The new Range Rover was announced recently, with the promise of a plug-in hybrid variant in 2023 and a full-electric version in 2024. Though details and orders aren’t quite ready on these versions yet, Land Rover has provided some information on the coming electric trucks.
Jaguar Land Rover intends to lean heavily into electrification, along with a general trend in the auto industry and many government mandates pushing them towards it. By 2026, they plan to have six Land Rover models in EV form, including the Range Rover, and by 2030 the only internal combustion engines available will be various hybrid options. (Jaguar will transition to a full-EV operation from 2025.)
The plug-in hybrid is due in 2023, with a 434-horsepower internal combustion engine (possibly a straight-six Ingenium motor) tied to an electric motor and a 38.2 kWh battery. That will give the plugin a 62-mile range on electric-only, enough to cover a large chunk of the average person’s daily local driving with a single overnight charge.
The full-electric version is due in 2024, and will have no internal combustion engine installed. Even so, it’ll be the most powerful and high-performance Range Rover variant, eclipsing even the BMW V8-powered P530 model. The instant response of an electric motor means you’ll get a faster 0-60 time than any of the internal combustion variants, all of which will have to wind up a gasoline engine to its peak powerband.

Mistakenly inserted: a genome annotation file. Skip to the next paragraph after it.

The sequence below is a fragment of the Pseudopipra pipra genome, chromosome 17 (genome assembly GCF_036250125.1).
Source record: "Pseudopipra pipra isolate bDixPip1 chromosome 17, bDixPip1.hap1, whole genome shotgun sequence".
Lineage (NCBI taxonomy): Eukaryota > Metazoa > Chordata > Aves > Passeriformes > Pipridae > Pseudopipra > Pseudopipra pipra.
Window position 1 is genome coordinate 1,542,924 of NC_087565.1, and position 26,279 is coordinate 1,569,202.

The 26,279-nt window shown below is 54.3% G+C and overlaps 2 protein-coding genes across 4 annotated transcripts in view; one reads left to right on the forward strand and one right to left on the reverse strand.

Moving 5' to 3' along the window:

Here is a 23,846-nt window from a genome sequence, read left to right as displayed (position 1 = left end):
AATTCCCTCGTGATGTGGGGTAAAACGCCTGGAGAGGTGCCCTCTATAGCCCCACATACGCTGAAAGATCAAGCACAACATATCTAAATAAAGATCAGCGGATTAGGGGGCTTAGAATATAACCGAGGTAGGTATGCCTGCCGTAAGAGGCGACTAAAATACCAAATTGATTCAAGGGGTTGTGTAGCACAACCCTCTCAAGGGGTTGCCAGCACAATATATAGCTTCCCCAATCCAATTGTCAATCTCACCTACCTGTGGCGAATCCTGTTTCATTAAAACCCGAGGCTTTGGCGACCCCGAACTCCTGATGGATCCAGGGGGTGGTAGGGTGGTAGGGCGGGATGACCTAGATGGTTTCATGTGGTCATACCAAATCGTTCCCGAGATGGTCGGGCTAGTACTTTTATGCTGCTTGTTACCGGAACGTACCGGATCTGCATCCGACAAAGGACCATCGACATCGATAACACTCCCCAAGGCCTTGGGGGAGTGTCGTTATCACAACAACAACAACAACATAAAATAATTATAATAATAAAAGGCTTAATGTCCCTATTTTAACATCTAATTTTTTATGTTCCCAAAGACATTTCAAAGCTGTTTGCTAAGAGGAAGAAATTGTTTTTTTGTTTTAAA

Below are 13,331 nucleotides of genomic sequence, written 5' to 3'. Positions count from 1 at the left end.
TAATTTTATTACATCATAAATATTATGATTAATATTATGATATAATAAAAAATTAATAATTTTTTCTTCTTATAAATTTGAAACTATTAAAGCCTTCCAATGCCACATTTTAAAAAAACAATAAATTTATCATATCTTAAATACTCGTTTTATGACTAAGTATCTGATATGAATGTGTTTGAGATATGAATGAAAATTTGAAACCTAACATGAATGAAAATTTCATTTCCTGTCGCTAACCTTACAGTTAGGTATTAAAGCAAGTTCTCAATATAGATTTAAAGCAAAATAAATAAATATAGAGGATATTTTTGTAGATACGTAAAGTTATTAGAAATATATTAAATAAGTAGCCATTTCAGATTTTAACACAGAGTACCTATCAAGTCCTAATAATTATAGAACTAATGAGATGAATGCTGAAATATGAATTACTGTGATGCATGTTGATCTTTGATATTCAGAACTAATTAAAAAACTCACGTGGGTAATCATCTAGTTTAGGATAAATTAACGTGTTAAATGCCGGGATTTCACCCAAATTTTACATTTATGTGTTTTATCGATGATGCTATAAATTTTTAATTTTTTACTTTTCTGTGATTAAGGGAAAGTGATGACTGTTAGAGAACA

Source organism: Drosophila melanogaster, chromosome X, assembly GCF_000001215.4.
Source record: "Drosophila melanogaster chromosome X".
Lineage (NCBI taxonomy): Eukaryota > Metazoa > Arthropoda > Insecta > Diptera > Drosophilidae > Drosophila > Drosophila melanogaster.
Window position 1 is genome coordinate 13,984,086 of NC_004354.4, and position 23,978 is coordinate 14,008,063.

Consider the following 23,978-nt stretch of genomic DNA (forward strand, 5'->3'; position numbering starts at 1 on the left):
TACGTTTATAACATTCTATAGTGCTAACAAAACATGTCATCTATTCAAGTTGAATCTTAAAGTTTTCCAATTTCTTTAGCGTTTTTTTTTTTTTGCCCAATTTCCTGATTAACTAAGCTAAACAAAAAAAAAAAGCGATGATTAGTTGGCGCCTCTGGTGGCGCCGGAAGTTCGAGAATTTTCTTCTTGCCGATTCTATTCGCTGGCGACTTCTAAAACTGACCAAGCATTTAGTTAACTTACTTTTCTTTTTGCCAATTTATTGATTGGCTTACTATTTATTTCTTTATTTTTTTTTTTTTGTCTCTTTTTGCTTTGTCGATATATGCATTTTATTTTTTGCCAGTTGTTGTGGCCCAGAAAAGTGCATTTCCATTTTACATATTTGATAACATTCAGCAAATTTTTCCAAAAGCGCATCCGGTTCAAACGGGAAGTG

But powerful acceleration isn’t the primary goal of the new Range Rover – don’t expect it to go against a Tesla Plaid for 0-60 times.
Finbar McFall, Land Rover's global executive director of vehicle programs, told CNET’s Roadshow that “we're not chasing headline figures.” For Range Rover buyers, acceleration is “almost a secondary or tertiary message…it's not really why people buy Range Rovers.”
The primary reason people come to the dealership for yet another Range Rover? Capability and refinement. And electric will only help with the refinement, keeping the noise in the cabin down as much as possible without an internal combustion motor banging around upfront. It’ll even be able to keep up with the gas-powered versions’ towing specs!
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